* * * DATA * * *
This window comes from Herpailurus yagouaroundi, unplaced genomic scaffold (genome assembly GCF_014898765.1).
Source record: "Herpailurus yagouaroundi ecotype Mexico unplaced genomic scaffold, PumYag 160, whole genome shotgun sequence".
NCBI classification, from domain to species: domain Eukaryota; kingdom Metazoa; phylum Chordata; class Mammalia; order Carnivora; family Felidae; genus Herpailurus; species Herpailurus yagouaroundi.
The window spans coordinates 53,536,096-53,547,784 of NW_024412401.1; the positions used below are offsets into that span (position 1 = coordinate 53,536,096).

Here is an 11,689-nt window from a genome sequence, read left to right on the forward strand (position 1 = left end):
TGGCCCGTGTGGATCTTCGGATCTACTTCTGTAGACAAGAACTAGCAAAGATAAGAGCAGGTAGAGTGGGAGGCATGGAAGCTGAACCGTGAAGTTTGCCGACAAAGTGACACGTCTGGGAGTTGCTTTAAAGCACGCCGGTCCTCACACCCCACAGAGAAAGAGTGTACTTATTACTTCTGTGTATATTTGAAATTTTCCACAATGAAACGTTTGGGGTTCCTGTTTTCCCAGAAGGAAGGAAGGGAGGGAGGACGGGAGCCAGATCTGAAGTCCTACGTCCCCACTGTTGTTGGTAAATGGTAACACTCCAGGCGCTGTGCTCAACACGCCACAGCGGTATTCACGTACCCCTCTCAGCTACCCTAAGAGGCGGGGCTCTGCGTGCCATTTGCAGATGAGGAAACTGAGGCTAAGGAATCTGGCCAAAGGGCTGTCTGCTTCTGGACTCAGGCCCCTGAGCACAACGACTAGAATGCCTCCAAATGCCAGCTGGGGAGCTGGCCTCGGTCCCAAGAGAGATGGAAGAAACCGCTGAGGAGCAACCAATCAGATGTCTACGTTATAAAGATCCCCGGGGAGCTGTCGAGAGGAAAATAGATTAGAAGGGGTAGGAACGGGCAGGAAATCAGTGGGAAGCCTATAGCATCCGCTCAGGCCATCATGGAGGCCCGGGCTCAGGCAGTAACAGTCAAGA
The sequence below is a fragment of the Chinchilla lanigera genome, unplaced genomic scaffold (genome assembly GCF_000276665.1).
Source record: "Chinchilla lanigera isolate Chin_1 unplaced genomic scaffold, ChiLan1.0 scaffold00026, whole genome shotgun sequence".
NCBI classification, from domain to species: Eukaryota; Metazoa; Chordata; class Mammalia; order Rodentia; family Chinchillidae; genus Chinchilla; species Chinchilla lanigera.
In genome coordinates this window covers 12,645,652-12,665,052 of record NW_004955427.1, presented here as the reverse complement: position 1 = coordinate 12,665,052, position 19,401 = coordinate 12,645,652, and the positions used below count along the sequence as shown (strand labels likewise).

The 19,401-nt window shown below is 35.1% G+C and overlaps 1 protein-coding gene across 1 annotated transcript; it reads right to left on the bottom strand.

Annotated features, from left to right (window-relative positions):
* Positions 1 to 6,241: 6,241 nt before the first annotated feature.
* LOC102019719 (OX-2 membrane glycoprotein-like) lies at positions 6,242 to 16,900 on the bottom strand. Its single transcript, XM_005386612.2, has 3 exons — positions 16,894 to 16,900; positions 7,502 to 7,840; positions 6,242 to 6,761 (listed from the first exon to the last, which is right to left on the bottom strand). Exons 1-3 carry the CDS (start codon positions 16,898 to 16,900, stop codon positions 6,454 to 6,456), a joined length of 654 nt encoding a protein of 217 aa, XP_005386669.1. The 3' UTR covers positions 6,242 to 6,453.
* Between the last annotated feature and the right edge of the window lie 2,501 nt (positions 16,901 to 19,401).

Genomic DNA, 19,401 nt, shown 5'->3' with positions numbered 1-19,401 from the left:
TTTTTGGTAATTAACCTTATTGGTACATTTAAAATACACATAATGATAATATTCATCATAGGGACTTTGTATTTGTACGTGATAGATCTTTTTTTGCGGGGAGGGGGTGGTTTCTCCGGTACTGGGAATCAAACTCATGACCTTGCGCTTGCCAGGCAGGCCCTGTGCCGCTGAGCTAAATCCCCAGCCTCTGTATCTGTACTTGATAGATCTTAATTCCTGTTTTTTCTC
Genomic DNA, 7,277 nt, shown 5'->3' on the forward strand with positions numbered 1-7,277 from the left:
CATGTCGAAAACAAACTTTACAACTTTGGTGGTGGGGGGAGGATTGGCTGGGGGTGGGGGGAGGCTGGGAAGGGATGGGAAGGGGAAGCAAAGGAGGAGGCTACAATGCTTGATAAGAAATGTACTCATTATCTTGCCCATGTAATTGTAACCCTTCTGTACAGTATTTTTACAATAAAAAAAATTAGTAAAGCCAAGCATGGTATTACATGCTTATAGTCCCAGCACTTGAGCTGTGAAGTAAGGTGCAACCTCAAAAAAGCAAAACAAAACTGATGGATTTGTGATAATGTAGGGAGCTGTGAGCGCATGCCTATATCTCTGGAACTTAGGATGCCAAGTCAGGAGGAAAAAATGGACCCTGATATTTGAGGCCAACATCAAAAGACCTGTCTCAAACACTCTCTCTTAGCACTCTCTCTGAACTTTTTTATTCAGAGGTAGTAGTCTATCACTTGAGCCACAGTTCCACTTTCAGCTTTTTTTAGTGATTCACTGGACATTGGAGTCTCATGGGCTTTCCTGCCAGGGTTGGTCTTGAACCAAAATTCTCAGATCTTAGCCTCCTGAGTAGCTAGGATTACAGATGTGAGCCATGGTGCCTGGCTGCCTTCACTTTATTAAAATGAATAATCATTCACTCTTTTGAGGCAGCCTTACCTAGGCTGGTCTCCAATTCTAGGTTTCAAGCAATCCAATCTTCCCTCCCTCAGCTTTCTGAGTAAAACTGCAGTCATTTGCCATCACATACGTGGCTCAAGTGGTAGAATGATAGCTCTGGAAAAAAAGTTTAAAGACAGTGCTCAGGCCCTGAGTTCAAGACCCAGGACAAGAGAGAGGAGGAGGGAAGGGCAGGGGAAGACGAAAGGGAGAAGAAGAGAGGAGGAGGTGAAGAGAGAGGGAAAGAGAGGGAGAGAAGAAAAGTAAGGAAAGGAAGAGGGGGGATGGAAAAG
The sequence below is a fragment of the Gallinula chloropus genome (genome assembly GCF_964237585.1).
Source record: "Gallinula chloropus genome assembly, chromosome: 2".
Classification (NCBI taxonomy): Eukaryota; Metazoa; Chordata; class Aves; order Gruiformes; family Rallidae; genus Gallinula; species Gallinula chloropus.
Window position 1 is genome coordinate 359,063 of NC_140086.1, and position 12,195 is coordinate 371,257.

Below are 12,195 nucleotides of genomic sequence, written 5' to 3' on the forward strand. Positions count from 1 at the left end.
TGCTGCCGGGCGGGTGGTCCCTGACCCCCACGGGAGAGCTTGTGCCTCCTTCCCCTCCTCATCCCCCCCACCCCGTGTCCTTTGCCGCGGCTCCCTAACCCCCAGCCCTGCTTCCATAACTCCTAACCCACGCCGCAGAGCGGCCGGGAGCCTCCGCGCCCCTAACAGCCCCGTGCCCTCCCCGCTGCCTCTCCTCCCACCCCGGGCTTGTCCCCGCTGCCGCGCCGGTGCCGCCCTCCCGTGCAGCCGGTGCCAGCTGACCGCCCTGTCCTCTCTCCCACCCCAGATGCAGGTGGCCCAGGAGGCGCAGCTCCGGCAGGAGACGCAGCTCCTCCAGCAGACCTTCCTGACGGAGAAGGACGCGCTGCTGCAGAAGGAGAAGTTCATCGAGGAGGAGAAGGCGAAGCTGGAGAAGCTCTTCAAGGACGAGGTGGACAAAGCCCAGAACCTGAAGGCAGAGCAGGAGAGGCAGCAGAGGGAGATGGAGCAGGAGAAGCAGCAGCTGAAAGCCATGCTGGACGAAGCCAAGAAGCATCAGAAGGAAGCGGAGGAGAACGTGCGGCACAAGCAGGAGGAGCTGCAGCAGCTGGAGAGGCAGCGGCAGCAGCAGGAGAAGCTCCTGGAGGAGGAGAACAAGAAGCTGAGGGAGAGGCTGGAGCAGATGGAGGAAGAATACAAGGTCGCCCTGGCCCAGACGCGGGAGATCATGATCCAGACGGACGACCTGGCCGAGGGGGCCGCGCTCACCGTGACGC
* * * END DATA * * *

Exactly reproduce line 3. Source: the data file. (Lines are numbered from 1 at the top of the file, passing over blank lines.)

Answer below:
NCBI classification, from domain to species: domain Eukaryota; kingdom Metazoa; phylum Chordata; class Mammalia; order Carnivora; family Felidae; genus Herpailurus; species Herpailurus yagouaroundi.